The United States reaffirmed Wednesday that Hong Kong has lost its autonomy from China as it vowed to pressure Beijing for dismantling the city’s special status.

Secretary of State Anthony J. Blinken delivered remarks on the 2020 Country Reports on Human Rights Practices, from the US Department of State in Washington, D.C., on March 30, 2021. Photo: Freddie Everett/US Gov via Flickr.

A day after China approved a radical overhaul of Hong Kong’s political system, Secretary of State Antony Blinken in a required report to Congress found that the financial hub “does not warrant different treatment under US law” from the mainland.

Beijing’s actions over the past year “have severely undermined the rights and freedoms of people in Hong Kong,” Blinken said in a statement.

The finding renewed a decision by former president Donald Trump, who stripped Hong Kong’s separate privileges that it enjoyed with the United States since its 1997 handover from Britain to China including by suspending an extradition treaty.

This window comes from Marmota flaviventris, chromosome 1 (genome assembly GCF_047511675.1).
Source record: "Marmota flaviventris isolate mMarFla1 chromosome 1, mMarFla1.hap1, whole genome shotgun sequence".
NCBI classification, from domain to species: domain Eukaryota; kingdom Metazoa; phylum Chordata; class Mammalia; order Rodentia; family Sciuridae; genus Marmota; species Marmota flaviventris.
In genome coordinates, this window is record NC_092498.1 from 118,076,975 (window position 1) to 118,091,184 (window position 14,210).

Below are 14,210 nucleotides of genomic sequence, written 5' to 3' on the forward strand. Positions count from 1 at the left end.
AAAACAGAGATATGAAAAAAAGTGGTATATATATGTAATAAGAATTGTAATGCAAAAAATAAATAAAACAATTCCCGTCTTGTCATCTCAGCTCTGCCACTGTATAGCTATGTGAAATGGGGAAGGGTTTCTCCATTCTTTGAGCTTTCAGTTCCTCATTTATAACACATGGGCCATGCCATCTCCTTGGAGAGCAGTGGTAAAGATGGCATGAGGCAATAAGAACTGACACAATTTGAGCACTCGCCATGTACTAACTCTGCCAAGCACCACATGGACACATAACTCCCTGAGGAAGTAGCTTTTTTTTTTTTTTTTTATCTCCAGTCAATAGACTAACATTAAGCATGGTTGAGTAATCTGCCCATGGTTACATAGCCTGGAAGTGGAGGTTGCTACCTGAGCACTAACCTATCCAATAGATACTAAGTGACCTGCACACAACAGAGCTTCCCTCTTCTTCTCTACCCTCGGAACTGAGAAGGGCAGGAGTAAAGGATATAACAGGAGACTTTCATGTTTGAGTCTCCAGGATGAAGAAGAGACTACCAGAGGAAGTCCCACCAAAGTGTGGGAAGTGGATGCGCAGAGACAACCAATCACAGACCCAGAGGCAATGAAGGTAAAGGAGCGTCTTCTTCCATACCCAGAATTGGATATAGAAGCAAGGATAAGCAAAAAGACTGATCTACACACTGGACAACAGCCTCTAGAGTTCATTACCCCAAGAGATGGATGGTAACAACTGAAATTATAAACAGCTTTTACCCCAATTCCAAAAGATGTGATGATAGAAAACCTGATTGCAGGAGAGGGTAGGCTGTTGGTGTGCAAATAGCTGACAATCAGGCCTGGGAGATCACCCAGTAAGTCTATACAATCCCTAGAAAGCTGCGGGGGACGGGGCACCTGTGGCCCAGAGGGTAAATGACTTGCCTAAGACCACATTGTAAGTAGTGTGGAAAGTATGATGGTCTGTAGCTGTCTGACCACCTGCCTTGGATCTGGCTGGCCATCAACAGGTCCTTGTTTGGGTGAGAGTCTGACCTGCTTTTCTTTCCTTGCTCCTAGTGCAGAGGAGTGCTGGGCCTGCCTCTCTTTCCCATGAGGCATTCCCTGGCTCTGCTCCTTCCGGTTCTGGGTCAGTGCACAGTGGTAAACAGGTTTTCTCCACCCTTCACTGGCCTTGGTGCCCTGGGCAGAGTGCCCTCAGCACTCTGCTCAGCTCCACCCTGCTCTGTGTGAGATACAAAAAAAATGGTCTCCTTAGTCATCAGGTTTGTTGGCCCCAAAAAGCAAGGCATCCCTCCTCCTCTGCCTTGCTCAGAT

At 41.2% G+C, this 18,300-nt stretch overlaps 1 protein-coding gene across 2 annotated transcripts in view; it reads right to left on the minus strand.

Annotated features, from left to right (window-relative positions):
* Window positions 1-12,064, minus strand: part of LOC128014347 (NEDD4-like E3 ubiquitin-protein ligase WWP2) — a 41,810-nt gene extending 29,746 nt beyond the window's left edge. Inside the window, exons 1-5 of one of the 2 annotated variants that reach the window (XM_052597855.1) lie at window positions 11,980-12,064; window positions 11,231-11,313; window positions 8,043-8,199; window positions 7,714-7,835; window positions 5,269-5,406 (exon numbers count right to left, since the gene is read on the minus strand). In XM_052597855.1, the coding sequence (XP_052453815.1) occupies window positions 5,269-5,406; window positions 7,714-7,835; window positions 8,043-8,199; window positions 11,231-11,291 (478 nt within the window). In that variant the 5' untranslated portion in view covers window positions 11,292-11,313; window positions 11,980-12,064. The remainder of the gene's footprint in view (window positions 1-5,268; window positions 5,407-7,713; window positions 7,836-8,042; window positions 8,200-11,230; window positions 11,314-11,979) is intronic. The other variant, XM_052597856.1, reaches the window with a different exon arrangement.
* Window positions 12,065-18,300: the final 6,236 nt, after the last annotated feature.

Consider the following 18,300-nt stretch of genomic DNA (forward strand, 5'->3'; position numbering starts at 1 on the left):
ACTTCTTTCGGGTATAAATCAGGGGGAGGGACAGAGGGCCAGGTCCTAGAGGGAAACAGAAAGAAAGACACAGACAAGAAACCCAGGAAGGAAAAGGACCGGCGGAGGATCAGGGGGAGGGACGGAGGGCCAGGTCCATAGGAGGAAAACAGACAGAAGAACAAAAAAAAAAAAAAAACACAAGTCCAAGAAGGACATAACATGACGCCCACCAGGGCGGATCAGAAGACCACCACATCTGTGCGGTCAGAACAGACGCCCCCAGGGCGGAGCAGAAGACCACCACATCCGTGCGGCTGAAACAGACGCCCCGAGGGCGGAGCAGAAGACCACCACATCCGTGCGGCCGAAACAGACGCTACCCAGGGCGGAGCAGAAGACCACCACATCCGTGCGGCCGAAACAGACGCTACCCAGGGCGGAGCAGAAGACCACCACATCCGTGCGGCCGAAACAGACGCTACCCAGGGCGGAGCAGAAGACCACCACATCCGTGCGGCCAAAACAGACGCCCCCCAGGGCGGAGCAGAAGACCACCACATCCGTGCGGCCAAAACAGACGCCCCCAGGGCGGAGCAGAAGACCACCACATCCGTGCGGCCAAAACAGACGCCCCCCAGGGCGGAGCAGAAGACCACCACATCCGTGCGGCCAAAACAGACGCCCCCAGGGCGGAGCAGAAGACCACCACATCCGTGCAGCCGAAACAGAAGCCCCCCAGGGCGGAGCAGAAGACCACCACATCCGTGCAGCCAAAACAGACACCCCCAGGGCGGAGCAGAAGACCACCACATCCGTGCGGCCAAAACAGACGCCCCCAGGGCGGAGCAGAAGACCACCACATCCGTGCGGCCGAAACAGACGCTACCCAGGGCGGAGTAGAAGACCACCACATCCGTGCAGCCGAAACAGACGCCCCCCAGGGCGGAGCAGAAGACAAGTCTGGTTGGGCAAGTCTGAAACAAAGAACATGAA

“I am committed to continuing to work with Congress and our allies and partners around the world to stand with people in Hong Kong against the PRC’s egregious policies and actions,” Blinken said, referring to the People’s Republic of China.

Pointing to sanctions imposed on Chinese and Hong Kong officials, Blinken said: “We will impose consequences for these actions.”

Beijing on Tuesday bypassed the Hong Kong legislature and imposed new measures that include vetting anyone standing for public office and slashing the number of directly elected politicians.

It was Beijing’s latest move, including a tough security law, seen as trying to snuff out a democracy campaign that in 2019 saw massive and sometimes violent protests.

Chinese leaders promised to allow Hong Kong a separate system before the handover from Britain, an agreement that the United States and other Western nations say has been violated.

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